Continuing the Wakanda Wishes series, we move to East Africa. I have travelled twice to Ethiopia and once to Nairobi, Kenya. I have dear friends who come from both countries, so I have always gone and stayed with friends, attended weddings, and other cultural events that are happening while I am there. Ethiopia and Kenya are both large countries, so while I’ve stayed in Ethiopia for a total of five weeks and Nairobi for one week, there is still so much that I have not seen.
Ethiopia, 2010 & 2015
When I first went to Ethiopia I stayed in the capital city of Addis Ababa, but on the second trip I was able to leave the city to go to other parts of the country such as Shashamane (where there is a large Jamaican/Caribbean community) and Debre Zeyit. The capital city of Ethiopia develops very fast, not unlike other African cities, and between 2010 and 2015 the changes in the city were immense. Large Christian Orthodox churches are juxtaposed with multistory buildings and the farther out you get from the capital you start to see houses made of stone, grass, wood, and clay. Ethiopia is a country with a very high elevation, with the highest mountain reaching about 14,872 feet. As such, the landscape, way of life and style of dress can vary greatly between the capital city, highlands, and rural areas. In Black Panther, we saw the varied landscape of Wakanda, from the capital city to the countryside, Ethiopia is a vast country where diversity abounds from the highlands to the valley with crater lakes to the capital city that is bustling and busy.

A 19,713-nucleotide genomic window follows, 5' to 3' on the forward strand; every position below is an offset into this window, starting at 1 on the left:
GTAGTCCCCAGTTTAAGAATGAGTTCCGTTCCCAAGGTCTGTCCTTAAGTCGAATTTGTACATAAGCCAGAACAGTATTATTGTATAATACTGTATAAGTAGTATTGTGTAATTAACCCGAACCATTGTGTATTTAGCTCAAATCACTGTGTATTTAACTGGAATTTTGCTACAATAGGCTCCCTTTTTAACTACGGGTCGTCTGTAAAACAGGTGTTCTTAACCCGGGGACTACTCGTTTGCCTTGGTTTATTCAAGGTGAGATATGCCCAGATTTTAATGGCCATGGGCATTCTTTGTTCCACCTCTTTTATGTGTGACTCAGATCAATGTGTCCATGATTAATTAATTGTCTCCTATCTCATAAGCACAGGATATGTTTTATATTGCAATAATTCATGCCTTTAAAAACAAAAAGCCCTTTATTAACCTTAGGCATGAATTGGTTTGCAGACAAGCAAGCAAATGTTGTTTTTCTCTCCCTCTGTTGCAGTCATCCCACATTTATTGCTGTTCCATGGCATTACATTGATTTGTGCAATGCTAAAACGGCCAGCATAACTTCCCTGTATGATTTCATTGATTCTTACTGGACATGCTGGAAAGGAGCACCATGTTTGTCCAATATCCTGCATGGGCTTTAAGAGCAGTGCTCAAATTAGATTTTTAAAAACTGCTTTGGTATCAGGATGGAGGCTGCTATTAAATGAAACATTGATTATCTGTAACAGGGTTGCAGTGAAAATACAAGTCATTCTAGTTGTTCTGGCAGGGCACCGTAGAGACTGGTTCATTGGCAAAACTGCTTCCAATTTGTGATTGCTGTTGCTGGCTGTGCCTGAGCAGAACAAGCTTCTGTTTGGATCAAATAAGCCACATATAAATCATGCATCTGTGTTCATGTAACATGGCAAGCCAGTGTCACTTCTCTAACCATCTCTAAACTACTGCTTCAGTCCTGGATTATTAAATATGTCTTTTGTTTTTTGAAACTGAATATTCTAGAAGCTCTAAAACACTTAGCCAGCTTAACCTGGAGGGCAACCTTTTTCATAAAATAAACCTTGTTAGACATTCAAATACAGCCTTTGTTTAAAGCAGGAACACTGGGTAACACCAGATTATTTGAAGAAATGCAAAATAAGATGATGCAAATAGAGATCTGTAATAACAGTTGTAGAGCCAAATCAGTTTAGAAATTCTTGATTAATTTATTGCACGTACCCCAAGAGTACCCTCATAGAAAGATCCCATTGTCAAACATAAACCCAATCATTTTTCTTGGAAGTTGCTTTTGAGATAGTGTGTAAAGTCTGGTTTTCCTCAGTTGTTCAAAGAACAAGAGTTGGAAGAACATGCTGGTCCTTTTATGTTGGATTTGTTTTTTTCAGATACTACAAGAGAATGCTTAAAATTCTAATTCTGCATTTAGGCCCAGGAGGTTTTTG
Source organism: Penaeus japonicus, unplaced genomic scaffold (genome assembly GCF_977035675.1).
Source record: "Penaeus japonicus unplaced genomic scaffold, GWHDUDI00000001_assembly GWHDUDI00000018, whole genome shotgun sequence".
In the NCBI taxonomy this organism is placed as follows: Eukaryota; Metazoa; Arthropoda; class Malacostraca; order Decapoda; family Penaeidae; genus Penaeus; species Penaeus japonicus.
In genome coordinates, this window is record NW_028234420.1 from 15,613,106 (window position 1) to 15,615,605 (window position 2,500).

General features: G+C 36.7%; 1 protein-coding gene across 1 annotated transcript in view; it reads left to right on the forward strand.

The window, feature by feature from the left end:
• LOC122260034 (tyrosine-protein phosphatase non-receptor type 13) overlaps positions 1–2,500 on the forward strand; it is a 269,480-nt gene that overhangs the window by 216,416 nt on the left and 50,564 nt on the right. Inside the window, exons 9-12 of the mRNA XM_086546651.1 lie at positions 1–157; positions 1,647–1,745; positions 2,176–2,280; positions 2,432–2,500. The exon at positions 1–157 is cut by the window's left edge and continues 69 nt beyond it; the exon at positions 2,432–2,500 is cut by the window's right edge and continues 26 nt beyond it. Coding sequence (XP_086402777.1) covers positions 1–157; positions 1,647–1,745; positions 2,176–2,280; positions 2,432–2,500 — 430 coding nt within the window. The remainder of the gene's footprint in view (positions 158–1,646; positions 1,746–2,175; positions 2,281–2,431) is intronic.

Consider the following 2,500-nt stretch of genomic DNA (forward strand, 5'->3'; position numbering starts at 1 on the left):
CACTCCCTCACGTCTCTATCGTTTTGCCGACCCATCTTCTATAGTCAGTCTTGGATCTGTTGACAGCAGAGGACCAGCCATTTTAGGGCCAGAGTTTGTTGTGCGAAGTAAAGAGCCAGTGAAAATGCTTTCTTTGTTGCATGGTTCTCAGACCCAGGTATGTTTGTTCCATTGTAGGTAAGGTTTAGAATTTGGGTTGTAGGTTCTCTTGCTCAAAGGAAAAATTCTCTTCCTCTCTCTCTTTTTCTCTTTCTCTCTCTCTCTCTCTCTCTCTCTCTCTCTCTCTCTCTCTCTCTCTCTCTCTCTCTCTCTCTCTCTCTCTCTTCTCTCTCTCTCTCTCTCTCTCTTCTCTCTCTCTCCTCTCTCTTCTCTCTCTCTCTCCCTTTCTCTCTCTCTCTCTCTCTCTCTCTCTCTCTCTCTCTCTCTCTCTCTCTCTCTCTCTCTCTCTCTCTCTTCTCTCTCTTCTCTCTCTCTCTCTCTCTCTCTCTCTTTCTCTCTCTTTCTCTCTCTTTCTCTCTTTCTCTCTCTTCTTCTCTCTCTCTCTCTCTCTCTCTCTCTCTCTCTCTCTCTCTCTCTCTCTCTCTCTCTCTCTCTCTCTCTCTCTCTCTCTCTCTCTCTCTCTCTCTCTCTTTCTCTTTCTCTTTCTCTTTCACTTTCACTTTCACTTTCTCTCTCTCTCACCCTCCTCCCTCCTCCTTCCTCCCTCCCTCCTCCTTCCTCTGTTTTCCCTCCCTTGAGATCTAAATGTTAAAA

I spent a few days in Nairobi, the capital of Kenya, which has the worst traffic I’ve ever experience. It is a city that has great disparities. There are people living in the capital city who work for the UN and also there is Kibera, which is the largest slum in Kenya and the largest urban slum in Africa. Nairobi is filled with towering buildings and also the self-built houses of the slums. It is surrounded by savannah, which contains wildlife such as lions, zebra, giraffes, elephants, and buffalos to name a few. I went on a safari just outside of Nairobi and was able to see the majestic unbothered nature of some of these animals as we slowly drove past them taking pictures and occasionally stopping to let them cross.
Kenya is also known for the Maasai people who are not only recognized for amazing body beautification through jewelry and dress, but also by the adumu: a sort of jumping-dance. This meditative jumping-dance, seemed like the inspiration for the shoulder movement of the Wakandan people while they were watching the challenge scene between T’Challa and M’Baku. The blanket type drape that you see W’Kabi and his people wearing is also in part inspired by the Maasai garb (and blankets).